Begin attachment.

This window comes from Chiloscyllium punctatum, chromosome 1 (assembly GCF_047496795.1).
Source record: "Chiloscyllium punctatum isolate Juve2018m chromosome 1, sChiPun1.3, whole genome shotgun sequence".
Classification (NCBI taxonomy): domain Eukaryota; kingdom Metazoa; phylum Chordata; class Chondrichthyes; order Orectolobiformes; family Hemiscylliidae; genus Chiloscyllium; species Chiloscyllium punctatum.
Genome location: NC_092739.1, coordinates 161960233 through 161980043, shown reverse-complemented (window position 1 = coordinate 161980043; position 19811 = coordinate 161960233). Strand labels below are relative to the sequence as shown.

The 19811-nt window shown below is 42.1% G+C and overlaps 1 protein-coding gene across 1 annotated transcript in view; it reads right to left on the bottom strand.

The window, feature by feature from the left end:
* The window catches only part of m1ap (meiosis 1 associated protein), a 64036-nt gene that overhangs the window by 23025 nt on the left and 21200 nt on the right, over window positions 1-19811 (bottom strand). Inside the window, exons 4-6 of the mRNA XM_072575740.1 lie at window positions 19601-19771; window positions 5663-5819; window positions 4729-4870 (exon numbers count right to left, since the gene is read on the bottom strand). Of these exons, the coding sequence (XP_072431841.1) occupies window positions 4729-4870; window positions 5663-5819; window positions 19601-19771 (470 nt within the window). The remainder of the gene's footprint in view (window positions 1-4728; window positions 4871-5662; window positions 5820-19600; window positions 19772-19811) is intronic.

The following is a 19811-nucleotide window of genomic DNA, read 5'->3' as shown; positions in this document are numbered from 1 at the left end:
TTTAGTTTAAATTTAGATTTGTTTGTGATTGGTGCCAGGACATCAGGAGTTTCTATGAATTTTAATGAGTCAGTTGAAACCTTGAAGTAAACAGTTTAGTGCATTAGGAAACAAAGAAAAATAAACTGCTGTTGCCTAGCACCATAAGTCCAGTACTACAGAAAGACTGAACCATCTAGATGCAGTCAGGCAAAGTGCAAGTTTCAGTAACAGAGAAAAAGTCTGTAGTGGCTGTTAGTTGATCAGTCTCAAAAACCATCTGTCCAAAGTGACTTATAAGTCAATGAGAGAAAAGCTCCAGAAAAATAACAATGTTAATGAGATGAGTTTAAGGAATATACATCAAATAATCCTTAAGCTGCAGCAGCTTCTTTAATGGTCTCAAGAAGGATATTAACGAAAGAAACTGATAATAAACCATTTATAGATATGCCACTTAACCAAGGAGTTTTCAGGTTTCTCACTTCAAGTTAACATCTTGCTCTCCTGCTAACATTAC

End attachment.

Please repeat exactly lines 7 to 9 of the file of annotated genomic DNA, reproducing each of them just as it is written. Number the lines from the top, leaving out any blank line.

* The window catches only part of m1ap (meiosis 1 associated protein), a 64036-nt gene that overhangs the window by 23025 nt on the left and 21200 nt on the right, over window positions 1-19811 (bottom strand). Inside the window, exons 4-6 of the mRNA XM_072575740.1 lie at window positions 19601-19771; window positions 5663-5819; window positions 4729-4870 (exon numbers count right to left, since the gene is read on the bottom strand). Of these exons, the coding sequence (XP_072431841.1) occupies window positions 4729-4870; window positions 5663-5819; window positions 19601-19771 (470 nt within the window). The remainder of the gene's footprint in view (window positions 1-4728; window positions 4871-5662; window positions 5820-19600; window positions 19772-19811) is intronic.

The following is a 19811-nucleotide window of genomic DNA, read 5'->3' as shown; positions in this document are numbered from 1 at the left end:
TTTAGTTTAAATTTAGATTTGTTTGTGATTGGTGCCAGGACATCAGGAGTTTCTATGAATTTTAATGAGTCAGTTGAAACCTTGAAGTAAACAGTTTAGTGCATTAGGAAACAAAGAAAAATAAACTGCTGTTGCCTAGCACCATAAGTCCAGTACTACAGAAAGACTGAACCATCTAGATGCAGTCAGGCAAAGTGCAAGTTTCAGTAACAGAGAAAAAGTCTGTAGTGGCTGTTAGTTGATCAGTCTCAAAAACCATCTGTCCAAAGTGACTTATAAGTCAATGAGAGAAAAGCTCCAGAAAAATAACAATGTTAATGAGATGAGTTTAAGGAATATACATCAAATAATCCTTAAGCTGCAGCAGCTTCTTTAATGGTCTCAAGAAGGATATTAACGAAAGAAACTGATAATAAACCATTTATAGATATGCCACTTAACCAAGGAGTTTTCAGGTTTCTCACTTCAAGTTAACATCTTGCTCTCCTGCTAACATTAC